Midstream giant Energy Transfer LP said it is continuing work to correct alleged safety violations on its Dakota Access Pipeline (DAPL) after federal regulators warned last week it could face fines if the issues are not resolved.

dapl

Energy Transfer told NGI’s Shale Daily on Monday that the notice issued last week by the Pipeline and Hazardous Materials Safety Administration (PHMSA) contained the results of a standard audit completed in early 2019. The company said all but one of the listed probable violations have been addressed or are in the process of being addressed.

“DAPL will address shortly the one remaining issue that PHSMA responded to for the first time this week,” an Energy Transfer spokesperson said.

The probable violations range from failing to set pump station equipment to adequately control pressure to underestimating the size of the “mailing buffer” around the pipeline to alert nearby residents of an emergency, according to the PHMSA filing.

The agency recommended that the Dallas-based firm pay a preliminary assessment of $93,200 in civil penalties related to a pair of the items. PHMSA also warned it could face additional enforcement action if two other probable violations were not addressed. In addition, it proposed a compliance order for Energy Transfer to quickly address four of the violations.

The filing marks a stumbling block for DAPL, which has long been a target of environmental and Indigenous groups concerned about the pipeline’s impact. The 30-inch diameter, 570,000 b/d system stretches 1,172 miles. It links with the Energy Transfer Crude Oil Co. (Etco) pipeline in southern Illinois, which in turn flows to the Gulf Coast.

In May, a federal judge ruled DAPL was allowed to continue flowing Bakken Shale oil while the Army Corps of Engineers hashed out a court-ordered environmental impact statement (EIS). In a document filed in court the same day the notice of probable violations was made public, the Corps said it was considering PHMSA’s analysis as part of the EIS process.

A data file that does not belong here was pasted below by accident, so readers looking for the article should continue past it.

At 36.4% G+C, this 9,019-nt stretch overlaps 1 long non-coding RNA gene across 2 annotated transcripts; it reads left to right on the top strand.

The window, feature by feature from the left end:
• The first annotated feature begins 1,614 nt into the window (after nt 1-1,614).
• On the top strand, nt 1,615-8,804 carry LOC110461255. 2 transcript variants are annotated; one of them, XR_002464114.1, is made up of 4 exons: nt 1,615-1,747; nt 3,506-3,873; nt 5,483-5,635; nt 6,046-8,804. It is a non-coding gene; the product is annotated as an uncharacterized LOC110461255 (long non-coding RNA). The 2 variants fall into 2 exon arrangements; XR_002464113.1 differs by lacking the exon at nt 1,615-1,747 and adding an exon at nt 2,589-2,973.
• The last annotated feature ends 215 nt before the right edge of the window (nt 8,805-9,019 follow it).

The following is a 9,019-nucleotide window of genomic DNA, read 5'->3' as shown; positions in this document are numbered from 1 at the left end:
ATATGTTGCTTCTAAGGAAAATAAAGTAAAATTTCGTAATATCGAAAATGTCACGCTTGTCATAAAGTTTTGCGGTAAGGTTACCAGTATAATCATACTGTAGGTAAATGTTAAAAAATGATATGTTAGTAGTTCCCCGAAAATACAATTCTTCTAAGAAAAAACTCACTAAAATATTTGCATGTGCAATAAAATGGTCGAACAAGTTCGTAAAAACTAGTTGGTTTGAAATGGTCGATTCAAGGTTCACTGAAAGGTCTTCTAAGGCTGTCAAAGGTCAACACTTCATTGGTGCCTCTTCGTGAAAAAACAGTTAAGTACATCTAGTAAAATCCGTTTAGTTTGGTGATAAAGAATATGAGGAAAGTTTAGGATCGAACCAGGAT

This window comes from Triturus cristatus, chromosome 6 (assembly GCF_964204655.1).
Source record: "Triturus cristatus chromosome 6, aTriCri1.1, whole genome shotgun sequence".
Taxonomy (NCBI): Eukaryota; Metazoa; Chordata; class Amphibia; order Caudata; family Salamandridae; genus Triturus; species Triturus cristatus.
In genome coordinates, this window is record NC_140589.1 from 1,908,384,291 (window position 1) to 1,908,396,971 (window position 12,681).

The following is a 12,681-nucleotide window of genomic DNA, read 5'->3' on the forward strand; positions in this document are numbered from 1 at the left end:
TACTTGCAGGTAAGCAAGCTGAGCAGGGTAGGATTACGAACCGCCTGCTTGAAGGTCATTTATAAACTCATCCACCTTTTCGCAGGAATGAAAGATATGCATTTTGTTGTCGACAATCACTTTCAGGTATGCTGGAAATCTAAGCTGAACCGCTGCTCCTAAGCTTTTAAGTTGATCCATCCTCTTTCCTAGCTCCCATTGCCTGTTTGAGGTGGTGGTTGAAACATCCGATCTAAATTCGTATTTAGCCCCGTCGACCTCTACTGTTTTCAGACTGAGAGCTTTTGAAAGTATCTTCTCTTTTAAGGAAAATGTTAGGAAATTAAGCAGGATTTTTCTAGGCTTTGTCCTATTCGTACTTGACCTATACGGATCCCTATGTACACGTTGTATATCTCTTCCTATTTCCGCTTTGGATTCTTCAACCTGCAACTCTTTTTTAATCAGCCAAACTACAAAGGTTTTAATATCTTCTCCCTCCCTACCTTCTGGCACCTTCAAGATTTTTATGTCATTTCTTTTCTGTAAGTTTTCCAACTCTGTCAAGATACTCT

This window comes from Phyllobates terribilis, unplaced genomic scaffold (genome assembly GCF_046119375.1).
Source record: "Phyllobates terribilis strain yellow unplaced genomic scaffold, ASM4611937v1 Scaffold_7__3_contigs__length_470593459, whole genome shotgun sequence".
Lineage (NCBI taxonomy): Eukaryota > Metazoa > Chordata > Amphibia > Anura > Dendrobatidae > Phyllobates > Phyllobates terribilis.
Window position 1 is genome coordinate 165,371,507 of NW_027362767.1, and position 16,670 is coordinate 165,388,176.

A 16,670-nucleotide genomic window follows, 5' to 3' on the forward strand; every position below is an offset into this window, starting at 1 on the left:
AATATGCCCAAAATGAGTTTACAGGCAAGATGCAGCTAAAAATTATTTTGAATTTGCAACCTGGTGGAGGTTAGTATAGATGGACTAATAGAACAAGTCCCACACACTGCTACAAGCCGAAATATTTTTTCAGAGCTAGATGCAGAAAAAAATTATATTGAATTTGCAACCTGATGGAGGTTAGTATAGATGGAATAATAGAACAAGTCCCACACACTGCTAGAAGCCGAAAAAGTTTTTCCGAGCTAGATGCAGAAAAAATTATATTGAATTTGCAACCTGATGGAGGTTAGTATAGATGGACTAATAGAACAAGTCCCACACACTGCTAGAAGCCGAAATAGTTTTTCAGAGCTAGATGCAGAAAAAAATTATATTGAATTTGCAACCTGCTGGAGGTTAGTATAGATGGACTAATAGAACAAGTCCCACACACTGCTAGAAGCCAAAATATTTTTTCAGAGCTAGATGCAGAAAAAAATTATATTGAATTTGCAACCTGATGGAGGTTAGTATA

The Corps also told the court it was considering requests by the Standing Rock Sioux Tribe and the Cheyenne River Sioux Tribe, which have opposed DAPL, to extend the deadline for the EIS. Standing Rock has proposed a 90-day extension to the March 2022 deadline, while Cheyenne River has requested a six-month extension, to give the Tribes more time to review comments gathered during the scoping process. 

“The Corps is seriously considering both requests and may modify the EIS schedule in response to these Tribal requests,” according to the court filing.

Earthjustice attorney Jan Hasselman, who represents the Standing Rock Sioux in litigation against DAPL, repeated previous calls for the Biden administration to shut the pipeline down.

“This is a rogue operator with a history of shoddy operations, and the Biden administration should step in to shut down this pipeline before it’s too late,” said Hasselman, who has represented the Standing Rock tribe in litigation against DAPL for more than five years.